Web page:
Converting PyTorch Datasets to Avalanche Dataset

Datasets are a fundamental data structure for continual learning. Unlike offline training, in continual learning we often need to manipulate datasets to create streams, benchmarks, or to manage replay buffers. High-level utilities and predefined benchmarks already take care of the details for you, but you can easily manipulate the data yourself if you need to. These how-to will explain:

  1. PyTorch datasets and data loading

  2. How to instantiate Avalanche Datasets

  3. AvalancheDataset features

In Avalanche, the AvalancheDataset is everywhere:

  • The dataset carried by the experience.dataset field is always an AvalancheDataset.

  • Many benchmark creation functions accept AvalancheDatasets to create benchmarks.

  • Avalanche benchmarks are created by manipulating AvalancheDatasets.

  • Replay buffers also use AvalancheDataset to easily concanate data and handle transformations.

📚 PyTorch Dataset: general definition

In PyTorch, a Dataset is a class exposing two methods:

  • __len__(), which returns the amount of instances in the dataset (as an int).

  • __getitem__(idx), which returns the data point at index idx.

In other words, a Dataset instance is just an object for which, similarly to a list, one can simply:

  • Obtain its length using the Python len(dataset) function.

  • Obtain a single data point using the x, y = dataset[idx] syntax.

The content of the dataset can be either loaded in memory when the dataset is instantiated (like the torchvision MNIST dataset does) or, for big datasets like ImageNet, the content is kept on disk, with the dataset keeping the list of files in an internal field. In this case, data is loaded from the storage on-the-fly when __getitem__(idx) is called. The way those things are managed is specific to each dataset implementation.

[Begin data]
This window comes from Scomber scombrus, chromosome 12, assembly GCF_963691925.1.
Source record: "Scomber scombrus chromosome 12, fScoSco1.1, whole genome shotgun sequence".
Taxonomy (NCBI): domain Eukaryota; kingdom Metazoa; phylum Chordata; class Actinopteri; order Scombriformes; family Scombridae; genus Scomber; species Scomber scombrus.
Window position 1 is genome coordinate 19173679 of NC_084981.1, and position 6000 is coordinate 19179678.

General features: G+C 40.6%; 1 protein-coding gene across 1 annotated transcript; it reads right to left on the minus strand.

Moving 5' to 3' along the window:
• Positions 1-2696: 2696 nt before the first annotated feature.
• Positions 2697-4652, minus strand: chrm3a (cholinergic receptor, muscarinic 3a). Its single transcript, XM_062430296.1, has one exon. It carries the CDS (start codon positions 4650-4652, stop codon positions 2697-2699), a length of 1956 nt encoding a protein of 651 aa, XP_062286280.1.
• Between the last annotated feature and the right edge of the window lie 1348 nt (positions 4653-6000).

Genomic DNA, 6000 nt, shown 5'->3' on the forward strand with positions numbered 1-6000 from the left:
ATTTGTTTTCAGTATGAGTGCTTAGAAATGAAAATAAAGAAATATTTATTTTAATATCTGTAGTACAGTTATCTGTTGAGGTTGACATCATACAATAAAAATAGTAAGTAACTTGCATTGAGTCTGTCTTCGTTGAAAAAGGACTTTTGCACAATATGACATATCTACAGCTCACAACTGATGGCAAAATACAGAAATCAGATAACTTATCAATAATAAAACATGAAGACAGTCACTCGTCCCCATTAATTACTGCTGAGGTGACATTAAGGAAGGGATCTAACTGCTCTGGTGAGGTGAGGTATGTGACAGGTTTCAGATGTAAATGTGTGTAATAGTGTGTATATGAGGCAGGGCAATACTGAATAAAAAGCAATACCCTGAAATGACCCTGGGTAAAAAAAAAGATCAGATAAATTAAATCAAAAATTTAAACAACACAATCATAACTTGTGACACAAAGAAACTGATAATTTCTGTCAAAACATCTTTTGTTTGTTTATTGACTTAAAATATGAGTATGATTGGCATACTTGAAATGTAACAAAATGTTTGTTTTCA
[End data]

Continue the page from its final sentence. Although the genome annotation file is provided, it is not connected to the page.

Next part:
Quick note on the IterableDataset class

A variation of the standard Dataset exist in PyTorch: the IterableDataset. When using an IterableDataset, one can load the data points in a sequential way only (by using a tape-alike approach). The dataset[idx] syntax and len(dataset) function are not allowed. Avalanche does NOT support IterableDatasets. You shouldn't worry about this because, realistically, you will never encounter such datasets (at least in torchvision). If you need IterableDataset let us know and we will consider adding support for them.

How to Create an AvalancheDataset

To create an AvalancheDataset from a PyTorch you only need to pass the original data to the constructor as follows

!pip install avalanche-lib
import torch
from torch.utils.data.dataset import TensorDataset
from avalanche.benchmarks.utils import AvalancheDataset

# Create a dataset of 100 data points described by 22 features + 1 class label
x_data = torch.rand(100, 22)
y_data = torch.randint(0, 5, (100,))

# Create the Dataset
torch_data = TensorDataset(x_data, y_data)

avl_data = AvalancheDataset(torch_data)

The dataset is equivalent to the original one:


Classification Datasets

most of the time, you can also use one of the utility function in benchmark utils that also add attributes such as class and task labels to the dataset. For example, you can create a classification dataset using make_classification_dataset.

Classification dataset

  • returns triplets of the form <x, y, t>, where t is the task label (which defaults to 0).

  • The wrapped dataset must contain a valid targets field.

Avalanche provides some utility functions to create supervised classification datasets such as:

  • make_tensor_classification_dataset for tensor datasets all of these will automatically create the targets and targets_task_labels attributes.